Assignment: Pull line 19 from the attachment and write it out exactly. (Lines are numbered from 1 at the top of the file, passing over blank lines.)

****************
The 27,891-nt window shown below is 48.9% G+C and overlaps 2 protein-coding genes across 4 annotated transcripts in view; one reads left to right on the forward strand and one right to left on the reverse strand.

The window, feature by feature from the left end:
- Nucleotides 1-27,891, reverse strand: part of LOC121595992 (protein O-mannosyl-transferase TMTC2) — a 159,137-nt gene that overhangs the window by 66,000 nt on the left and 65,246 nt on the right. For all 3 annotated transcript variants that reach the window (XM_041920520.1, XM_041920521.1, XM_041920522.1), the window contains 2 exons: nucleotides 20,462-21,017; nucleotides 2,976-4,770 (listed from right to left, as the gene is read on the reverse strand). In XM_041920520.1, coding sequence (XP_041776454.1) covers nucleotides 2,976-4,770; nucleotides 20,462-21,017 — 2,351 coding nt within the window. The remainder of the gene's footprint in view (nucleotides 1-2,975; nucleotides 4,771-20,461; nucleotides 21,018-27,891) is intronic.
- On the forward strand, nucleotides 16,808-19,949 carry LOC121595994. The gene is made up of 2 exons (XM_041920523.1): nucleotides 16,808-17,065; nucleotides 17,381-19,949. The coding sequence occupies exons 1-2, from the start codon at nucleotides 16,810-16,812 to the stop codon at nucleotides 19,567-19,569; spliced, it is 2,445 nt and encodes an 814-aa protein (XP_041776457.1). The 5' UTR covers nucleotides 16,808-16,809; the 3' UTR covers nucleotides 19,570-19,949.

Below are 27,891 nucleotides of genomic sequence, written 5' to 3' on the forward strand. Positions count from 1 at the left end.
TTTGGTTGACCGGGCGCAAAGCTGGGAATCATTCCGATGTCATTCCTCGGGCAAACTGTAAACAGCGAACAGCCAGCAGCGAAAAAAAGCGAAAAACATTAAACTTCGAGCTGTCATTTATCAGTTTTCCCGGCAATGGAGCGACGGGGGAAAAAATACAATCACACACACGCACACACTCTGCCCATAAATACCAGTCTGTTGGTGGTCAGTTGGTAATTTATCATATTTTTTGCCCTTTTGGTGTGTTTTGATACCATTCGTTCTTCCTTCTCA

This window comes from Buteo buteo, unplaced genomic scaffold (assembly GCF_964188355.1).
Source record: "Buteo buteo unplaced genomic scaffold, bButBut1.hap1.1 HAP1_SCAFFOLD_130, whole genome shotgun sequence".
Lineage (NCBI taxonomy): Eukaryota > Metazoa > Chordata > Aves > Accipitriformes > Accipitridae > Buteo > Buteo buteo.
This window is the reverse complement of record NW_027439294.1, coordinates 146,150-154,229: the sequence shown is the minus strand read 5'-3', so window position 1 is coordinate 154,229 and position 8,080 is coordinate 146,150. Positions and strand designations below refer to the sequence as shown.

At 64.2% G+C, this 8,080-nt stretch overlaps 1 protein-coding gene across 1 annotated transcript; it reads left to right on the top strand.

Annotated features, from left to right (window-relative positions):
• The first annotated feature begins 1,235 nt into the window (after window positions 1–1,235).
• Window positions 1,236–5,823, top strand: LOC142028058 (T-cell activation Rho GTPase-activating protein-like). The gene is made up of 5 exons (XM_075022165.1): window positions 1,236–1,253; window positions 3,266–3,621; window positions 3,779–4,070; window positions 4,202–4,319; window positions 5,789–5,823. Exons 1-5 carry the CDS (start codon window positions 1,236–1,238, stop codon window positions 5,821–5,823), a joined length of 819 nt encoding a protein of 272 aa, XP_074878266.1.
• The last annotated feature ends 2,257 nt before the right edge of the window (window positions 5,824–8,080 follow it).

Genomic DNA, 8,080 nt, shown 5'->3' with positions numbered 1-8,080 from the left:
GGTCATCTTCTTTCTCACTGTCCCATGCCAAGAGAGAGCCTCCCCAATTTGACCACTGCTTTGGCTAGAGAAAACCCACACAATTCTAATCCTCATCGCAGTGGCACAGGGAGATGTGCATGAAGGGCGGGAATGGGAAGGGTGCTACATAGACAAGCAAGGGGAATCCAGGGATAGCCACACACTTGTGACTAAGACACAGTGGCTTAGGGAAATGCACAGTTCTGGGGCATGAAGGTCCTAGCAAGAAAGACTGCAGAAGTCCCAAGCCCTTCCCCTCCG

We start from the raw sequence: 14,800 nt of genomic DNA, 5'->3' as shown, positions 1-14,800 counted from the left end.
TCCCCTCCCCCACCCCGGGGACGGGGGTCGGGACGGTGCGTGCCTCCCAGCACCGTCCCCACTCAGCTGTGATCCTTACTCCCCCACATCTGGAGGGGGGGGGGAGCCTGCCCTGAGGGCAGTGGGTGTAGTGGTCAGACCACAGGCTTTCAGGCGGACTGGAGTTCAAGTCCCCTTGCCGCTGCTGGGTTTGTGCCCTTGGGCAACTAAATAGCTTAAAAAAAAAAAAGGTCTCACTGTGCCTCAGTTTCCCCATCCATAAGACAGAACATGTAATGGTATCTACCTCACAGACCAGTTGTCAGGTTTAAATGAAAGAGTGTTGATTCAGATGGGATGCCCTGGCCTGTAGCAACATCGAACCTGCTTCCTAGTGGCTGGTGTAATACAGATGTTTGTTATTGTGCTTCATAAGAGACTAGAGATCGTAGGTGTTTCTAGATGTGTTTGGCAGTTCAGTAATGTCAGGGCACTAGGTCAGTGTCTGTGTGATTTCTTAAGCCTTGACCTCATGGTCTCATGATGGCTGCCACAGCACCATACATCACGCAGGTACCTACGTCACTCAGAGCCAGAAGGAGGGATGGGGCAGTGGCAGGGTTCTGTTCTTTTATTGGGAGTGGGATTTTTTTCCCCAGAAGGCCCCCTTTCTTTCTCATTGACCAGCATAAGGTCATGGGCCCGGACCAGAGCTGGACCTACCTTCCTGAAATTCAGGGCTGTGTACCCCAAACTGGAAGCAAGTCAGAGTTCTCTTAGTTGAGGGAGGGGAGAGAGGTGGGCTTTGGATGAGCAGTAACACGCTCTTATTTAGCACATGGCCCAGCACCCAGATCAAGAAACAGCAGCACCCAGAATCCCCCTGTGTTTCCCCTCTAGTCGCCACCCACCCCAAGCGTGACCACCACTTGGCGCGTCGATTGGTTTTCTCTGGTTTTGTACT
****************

TCCCCTCCCCCACCCCGGGGACGGGGGTCGGGACGGTGCGTGCCTCCCAGCACCGTCCCCACTCAGCTGTGATCCTTACTCCCCCACATCTGGAGGGGGGGGGGAGCCTGCCCTGAGGGCAGTGGGTGTAGTGGTCAGACCACAGGCTTTCAGGCGGACTGGAGTTCAAGTCCCCTTGCCGCTGCTGGGTTTGTGCCCTTGGGCAACTAAATAGCTTAAAAAAAAAAAAGGTCTCACTGTGCCTCAGTTTCCCCATCCATAAGACAGAACATGTAATGGTATCTACCTCACAGACCAGTTGTCAGGTTTAAATGAAAGAGTGTTGATTCAGATGGGATGCCCTGGCCTGTAGCAACATCGAACCTGCTTCCTAGTGGCTGGTGTAATACAGATGTTTGTTATTGTGCTTCATAAGAGACTAGAGATCGTAGGTGTTTCTAGATGTGTTTGGCAGTTCAGTAATGTCAGGGCACTAGGTCAGTGTCTGTGTGATTTCTTAAGCCTTGACCTCATGGTCTCATGATGGCTGCCACAGCACCATACATCACGCAGGTACCTACGTCACTCAGAGCCAGAAGGAGGGATGGGGCAGTGGCAGGGTTCTGTTCTTTTATTGGGAGTGGGATTTTTTTCCCCAGAAGGCCCCCTTTCTTTCTCATTGACCAGCATAAGGTCATGGGCCCGGACCAGAGCTGGACCTACCTTCCTGAAATTCAGGGCTGTGTACCCCAAACTGGAAGCAAGTCAGAGTTCTCTTAGTTGAGGGAGGGGAGAGAGGTGGGCTTTGGATGAGCAGTAACACGCTCTTATTTAGCACATGGCCCAGCACCCAGATCAAGAAACAGCAGCACCCAGAATCCCCCTGTGTTTCCCCTCTAGTCGCCACCCACCCCAAGCGTGACCACCACTTGGCGCGTCGATTGGTTTTCTCTGGTTTTGTACT